In 2016, the economy shrank by 1.5%, the first contraction since 1991. The collapse of the oil sector has led to shortages of foreign currency, weakened the naira, and diminished foreign investment inflows. However, recent improvements in oil production have been supported by reduced incidents of sabotage in the Niger Delta, and government efforts with other African leaders to defeat Boko Haram in the northeast of the country appear to have eased security risks.
A steady increase in foreign inflows through rising export revenues and government borrowing should help reduce foreign currency shortages in the non-oil sectors, and allow the financial and industry sectors more room to support growth.
Construction output also fell by almost 6% in real terms in 2016. The construction sector has been in free fall since the third quarter of 2015, when the Central Bank of Nigeria published a list of 41 items for which foreign exchange was not permitted. Most of these items were related to the real estate construction sector, exacerbating problems in an already slowing sector, as most of the materials required for construction are imported.
The IMF has urged the country to introduce immediate changes to its exchange rate policy by lifting its currency-trading restrictions and removing its system of multiple currency practices. At present, the CBN has at least three exchange rates, including the official rate, a rate for school and medical fees abroad, and a retail rate set by licensed exchange rate bureaus. The fund said that easing foreign exchange controls should be accompanied by tighter monetary policy to anchor inflation expectations and limit the risk of exchange-rate overshooting.
The government is also seeking funding to plug a deficit in its proposed 2017 budget from bilateral and multilateral partners. Currently the government is negotiating a $1.3bn loan from the World Bank and expects to get the remaining $400M of a $1bn credit from the African Development Bank. It also expects to raise the rest from lenders through international capital markets and commercial loans. In late March 2017, the government issued a $500M Eurobond as part of the 2017 budget, after raising another $1bn Eurobond in February.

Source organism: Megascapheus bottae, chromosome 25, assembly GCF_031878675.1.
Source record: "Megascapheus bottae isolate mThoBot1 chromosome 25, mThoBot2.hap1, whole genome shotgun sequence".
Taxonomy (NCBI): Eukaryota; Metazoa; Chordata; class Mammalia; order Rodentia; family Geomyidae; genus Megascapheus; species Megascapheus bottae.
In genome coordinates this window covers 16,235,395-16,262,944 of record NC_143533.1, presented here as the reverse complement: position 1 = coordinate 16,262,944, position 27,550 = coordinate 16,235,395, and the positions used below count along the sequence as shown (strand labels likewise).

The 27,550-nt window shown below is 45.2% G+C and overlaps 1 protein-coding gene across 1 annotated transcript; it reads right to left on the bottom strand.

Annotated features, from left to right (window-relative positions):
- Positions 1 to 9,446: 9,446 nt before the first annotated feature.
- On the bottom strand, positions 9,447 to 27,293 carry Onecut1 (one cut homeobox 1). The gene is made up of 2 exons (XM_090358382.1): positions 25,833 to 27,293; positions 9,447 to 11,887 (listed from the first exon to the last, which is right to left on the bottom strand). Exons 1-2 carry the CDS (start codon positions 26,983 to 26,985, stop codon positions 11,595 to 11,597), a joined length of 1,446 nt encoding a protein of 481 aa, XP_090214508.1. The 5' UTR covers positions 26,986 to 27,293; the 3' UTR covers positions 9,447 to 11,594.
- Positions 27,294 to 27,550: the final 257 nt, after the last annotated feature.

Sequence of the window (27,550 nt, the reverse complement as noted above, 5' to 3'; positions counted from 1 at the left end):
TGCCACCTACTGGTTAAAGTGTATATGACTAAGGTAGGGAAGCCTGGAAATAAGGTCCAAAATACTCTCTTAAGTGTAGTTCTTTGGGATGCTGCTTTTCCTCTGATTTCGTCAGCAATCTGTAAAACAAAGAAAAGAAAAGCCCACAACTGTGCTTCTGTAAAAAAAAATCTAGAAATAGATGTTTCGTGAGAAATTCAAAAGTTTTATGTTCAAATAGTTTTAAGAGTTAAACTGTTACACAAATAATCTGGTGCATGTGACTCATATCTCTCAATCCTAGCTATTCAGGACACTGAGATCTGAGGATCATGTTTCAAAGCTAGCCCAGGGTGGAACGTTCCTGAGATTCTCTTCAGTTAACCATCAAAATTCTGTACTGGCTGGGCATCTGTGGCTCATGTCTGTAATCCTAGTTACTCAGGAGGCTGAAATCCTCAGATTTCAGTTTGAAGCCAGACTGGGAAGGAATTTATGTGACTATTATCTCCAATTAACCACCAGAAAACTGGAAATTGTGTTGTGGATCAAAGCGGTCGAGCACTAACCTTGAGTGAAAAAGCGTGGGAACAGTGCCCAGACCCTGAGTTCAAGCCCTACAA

In summary, government initiatives to strengthen infrastructure along with the new budget and improvements in oil production should help renew investors’ confidence in the infrastructure construction sector that the government is serious about boosting infrastructure investment and getting the economy out of recession.
President Buhari has already approved the establishment of a Presidential Enabling Business Environment Council (PEBEC) to monitor the implementation of the ERGP, which is currently working with State Governments, Ministries, Departments and Agencies to improve company registration systems, tax payment, electricity connections, and construction permit systems and customs procedures.
Nevertheless, unifying the foreign exchange market should be the main priority if government is to restore market confidence and revive economic growth. The IMF has emphasised that stronger policies are needed to improve investor sentiment and has urged authorities to let the market be more involved in valuing the naira while tighter monetary policy and fiscal consolidation should help attract capital flows, improve liquidity and stabilise the currency.
* For more information on the Nigeria construction market, visit the Construction Intelligence Center Report Store.